People always talk about how we should respect and uphold Indian culture and abide by Indian values.
Our culture isn’t just our food, arts and traditions. In a broader sense, culture defines us—who we are as people, how we aim to live our lives, what sort of behaviour is acceptable or unacceptable and who should be rewarded or punished according to societal norms. Most importantly, our culture contains the implicit rules by which we live, viz. our values. Just as an example, one might say the United States values wealth, competition, individualism and religion. These pretty much constitute the essence of American society and culture.
When we think of Indian values, we normally think of personal values such as family, religion and respect for elders. However, ask someone to articulate Indian values, and there won’t be any clear answer. Do we value wealth or education?
Do we value democracy, where people have a greater say in how they would rather be governed or do we entrust faith in the hands of a selected few to whom the law doesn’t apply?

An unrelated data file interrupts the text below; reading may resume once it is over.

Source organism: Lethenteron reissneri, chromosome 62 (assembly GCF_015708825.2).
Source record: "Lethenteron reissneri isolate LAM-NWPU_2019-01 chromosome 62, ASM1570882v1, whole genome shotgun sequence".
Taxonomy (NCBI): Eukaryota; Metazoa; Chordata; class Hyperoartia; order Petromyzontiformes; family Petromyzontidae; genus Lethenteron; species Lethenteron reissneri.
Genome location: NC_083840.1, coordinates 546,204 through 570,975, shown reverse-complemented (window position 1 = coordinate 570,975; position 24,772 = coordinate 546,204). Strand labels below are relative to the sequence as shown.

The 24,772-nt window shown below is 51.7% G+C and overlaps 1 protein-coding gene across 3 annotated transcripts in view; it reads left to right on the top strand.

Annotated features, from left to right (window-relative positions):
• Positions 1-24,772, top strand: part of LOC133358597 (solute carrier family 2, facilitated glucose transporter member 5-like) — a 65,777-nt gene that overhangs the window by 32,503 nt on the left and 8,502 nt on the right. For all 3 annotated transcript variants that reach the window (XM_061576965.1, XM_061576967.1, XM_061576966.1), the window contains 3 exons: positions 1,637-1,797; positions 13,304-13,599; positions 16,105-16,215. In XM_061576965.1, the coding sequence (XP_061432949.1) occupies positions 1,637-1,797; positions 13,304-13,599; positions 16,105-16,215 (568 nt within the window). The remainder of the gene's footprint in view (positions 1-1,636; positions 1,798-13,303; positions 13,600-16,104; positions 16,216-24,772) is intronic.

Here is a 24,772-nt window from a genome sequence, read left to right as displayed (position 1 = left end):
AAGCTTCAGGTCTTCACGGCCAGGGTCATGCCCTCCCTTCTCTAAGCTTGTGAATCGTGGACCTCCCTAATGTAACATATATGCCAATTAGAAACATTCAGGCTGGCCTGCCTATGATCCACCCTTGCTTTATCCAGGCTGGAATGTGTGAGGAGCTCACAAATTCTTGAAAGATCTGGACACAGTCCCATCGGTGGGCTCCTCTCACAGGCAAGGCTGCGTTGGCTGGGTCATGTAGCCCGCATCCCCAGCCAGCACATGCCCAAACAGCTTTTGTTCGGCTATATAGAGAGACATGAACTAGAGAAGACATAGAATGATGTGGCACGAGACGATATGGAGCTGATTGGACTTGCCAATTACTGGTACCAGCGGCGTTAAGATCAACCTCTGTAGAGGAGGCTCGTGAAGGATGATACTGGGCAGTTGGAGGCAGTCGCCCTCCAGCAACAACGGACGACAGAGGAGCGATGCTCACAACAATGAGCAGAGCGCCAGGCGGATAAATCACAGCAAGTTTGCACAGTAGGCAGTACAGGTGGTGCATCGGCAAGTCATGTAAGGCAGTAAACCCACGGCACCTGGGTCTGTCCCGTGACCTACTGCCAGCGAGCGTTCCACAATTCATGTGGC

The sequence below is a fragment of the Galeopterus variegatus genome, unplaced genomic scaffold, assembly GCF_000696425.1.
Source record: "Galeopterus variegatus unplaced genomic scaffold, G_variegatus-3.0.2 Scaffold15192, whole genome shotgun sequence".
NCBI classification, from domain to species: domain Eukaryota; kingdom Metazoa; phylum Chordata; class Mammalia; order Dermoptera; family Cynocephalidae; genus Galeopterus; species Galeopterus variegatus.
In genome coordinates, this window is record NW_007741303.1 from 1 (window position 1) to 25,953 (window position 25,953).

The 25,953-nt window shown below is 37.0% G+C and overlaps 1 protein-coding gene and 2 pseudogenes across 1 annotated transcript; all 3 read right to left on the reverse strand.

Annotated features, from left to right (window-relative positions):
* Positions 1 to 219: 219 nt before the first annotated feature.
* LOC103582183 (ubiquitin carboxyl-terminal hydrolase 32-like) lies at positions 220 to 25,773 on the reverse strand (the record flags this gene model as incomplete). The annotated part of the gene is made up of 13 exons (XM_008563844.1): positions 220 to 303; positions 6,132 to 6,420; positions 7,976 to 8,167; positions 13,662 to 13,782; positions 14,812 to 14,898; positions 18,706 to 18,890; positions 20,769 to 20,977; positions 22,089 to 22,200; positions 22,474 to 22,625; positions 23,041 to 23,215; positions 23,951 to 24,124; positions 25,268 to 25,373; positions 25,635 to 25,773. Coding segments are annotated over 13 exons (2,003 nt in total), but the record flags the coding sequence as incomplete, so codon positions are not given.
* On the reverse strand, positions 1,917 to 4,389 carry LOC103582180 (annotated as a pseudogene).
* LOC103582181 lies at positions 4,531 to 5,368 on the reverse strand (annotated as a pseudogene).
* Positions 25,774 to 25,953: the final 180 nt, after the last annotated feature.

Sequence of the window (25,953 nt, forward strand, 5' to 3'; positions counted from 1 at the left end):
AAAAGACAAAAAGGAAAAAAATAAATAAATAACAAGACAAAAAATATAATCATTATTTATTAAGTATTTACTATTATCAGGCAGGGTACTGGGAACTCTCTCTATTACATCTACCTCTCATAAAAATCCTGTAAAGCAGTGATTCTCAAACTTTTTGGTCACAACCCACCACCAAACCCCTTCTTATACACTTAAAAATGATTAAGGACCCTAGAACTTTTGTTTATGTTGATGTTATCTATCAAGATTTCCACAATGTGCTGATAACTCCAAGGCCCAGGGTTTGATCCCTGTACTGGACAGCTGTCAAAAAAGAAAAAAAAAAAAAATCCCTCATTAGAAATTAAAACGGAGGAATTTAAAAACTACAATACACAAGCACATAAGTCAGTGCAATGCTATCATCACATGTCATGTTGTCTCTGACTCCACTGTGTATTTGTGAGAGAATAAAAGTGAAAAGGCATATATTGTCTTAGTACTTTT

Do we believe in frugality, or do we want to show off our wealth?
Do we value our local communities, or do we value being part of India as a whole?
These questions don’t have easy answers. And there are conflicting responses to any of these in India we see around us today. Scholars, unable to account for this conflict, make profound statements such as “there are many Indians within India”. Some romantics even call this “the beauty of India”, where everything is unpredictable.
I call it CONFUSION.
Values can never be unpredictable, and they are consistent, even in volatile times. And what we are hoping for is a value clarification, especially for the new generation. A clear set of values will give a direction to people’s lives.